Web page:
By Rafael Magris, Chico Mendes Institute for Biodiversity Conservation – ICMBio / Brazilian Ministry of Environment. Email: rafael.magris@my.jcu.edu.au (Rafael was lead author of a 2014 study in the journal Biological Conservation, “Integrating connectivity and climate change into marine conservation planning”. For a free copy of that study or other studies he mentions in his response here, please email him.)

Given the potential of climate change to cause alteration of habitats and species distribution, this threat has become a major concern of practitioners when planning MPAs.

One way of tackling this issue is to adopt proactive approaches when prioritizing areas for conservation. This can be done, for example, by locating and protecting climate change refugia that are identified based not only on the historic environment but also on future ocean conditions. By taking a much broader temporal perspective when planning MPA placement, practitioners can predict shifts in disturbances over time and address future states of the environment with temporally static MPA boundaries (see this 2015 paper for a detailed example).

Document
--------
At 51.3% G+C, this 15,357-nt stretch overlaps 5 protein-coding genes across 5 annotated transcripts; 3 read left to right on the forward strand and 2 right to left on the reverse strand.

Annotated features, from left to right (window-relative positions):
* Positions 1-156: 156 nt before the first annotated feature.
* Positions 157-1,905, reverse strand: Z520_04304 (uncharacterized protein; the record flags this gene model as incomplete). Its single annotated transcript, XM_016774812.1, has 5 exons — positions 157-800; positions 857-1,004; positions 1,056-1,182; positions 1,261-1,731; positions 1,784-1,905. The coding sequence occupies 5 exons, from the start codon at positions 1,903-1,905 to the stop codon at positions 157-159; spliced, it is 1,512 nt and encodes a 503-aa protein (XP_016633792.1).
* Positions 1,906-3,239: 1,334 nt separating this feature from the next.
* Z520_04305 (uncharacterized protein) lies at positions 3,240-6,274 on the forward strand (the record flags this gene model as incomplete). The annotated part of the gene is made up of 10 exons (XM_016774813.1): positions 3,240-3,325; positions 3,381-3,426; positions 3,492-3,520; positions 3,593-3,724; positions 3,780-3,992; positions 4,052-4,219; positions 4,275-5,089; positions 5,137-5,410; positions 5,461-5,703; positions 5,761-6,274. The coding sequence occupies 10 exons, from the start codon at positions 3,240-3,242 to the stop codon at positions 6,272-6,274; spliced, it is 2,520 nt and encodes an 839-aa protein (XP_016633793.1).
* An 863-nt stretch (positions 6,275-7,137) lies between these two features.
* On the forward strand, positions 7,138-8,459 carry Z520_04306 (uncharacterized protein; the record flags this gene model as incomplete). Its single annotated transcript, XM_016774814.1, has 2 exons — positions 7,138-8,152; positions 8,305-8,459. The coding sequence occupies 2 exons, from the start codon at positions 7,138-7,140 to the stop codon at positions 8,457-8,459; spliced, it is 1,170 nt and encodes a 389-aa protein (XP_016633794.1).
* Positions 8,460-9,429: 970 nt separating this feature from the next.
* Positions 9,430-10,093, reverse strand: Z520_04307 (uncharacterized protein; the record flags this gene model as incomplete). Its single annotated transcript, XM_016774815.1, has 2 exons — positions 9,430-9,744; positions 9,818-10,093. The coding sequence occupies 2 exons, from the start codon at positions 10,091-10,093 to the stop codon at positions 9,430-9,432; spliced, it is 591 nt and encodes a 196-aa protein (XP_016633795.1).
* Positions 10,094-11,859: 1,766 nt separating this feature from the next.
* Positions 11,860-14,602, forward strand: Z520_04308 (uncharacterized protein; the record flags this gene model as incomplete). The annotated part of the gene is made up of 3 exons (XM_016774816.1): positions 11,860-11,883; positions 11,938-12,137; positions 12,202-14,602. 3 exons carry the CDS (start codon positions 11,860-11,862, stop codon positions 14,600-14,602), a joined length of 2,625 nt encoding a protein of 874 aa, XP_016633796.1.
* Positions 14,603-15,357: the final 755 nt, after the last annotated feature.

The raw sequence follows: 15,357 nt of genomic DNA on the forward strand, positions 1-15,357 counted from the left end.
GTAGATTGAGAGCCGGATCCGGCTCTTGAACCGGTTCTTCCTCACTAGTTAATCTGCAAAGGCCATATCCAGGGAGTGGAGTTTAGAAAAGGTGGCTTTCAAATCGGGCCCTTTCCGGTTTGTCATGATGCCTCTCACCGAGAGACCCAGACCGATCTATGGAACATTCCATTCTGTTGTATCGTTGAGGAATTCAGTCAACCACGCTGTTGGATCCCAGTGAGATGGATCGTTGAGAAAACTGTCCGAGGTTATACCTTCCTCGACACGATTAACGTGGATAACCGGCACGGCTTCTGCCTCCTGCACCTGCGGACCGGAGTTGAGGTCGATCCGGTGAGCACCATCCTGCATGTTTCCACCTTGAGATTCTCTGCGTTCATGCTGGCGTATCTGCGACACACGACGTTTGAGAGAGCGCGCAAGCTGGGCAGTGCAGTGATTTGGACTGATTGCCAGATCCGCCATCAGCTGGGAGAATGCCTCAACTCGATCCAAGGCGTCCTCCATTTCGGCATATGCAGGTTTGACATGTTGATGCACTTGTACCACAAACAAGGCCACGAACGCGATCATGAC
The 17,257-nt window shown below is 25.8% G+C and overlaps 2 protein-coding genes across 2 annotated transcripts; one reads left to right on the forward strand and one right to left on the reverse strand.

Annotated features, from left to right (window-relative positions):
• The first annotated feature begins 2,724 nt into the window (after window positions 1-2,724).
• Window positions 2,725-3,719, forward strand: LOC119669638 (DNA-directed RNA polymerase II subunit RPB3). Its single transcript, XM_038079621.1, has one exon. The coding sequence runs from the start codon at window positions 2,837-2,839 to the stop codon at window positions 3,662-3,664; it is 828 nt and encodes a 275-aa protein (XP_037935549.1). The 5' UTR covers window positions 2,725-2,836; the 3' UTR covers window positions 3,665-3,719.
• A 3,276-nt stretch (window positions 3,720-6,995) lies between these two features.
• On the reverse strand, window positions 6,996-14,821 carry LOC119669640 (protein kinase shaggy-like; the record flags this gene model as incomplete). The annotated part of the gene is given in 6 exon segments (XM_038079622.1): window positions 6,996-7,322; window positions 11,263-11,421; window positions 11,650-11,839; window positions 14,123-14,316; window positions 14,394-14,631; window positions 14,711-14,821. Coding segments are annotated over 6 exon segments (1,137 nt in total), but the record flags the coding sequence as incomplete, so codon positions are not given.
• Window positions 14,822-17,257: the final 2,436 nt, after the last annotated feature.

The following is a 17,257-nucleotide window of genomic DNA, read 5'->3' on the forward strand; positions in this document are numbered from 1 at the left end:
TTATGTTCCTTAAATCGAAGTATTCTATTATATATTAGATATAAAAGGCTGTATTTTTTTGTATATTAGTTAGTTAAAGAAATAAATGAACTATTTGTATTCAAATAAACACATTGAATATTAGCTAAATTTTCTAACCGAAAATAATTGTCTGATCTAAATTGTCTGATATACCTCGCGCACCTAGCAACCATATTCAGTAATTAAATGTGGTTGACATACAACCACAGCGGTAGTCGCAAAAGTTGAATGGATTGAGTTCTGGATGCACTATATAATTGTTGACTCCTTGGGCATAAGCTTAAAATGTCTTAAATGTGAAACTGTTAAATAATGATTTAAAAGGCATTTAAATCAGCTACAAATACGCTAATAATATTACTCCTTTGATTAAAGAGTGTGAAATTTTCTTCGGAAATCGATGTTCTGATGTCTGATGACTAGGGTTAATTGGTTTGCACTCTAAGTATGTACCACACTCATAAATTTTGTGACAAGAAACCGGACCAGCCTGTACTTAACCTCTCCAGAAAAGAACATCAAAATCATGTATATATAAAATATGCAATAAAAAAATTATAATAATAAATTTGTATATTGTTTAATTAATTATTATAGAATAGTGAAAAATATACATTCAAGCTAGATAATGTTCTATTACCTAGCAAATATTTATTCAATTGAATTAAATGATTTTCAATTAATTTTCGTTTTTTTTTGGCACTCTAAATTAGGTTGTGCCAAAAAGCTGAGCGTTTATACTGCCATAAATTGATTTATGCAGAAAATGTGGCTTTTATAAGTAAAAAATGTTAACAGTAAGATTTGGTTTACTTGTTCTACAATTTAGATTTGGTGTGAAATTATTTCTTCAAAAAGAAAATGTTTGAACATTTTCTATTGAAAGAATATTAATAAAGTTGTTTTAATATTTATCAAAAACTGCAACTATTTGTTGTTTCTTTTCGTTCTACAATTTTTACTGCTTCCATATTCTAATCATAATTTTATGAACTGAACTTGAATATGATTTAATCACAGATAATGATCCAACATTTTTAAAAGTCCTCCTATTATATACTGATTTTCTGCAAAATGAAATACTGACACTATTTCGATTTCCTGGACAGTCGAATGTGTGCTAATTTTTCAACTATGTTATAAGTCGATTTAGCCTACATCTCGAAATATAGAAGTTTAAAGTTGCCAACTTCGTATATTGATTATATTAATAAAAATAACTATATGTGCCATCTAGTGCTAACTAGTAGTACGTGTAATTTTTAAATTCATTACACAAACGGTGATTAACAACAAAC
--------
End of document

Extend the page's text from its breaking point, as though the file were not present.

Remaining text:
Another way of addressing the effects of climate change is to design networks of MPAs, i.e., an array of individual MPAs that are ecologically connected. Although connectivity is a global priority for conservation, many planners have neglected this aspect when establishing new MPAs. Optimizing the formation of MPA networks could either allow the movement of organisms between newly unsuitable habitats and suitable ones in a changing environment, or help accelerate recovery from healthy to damaged areas in the aftermath of disturbances. A recent study demonstrates an MPA design approach that optimizes several connectivity benefits, including the relevant ones in times of climate change.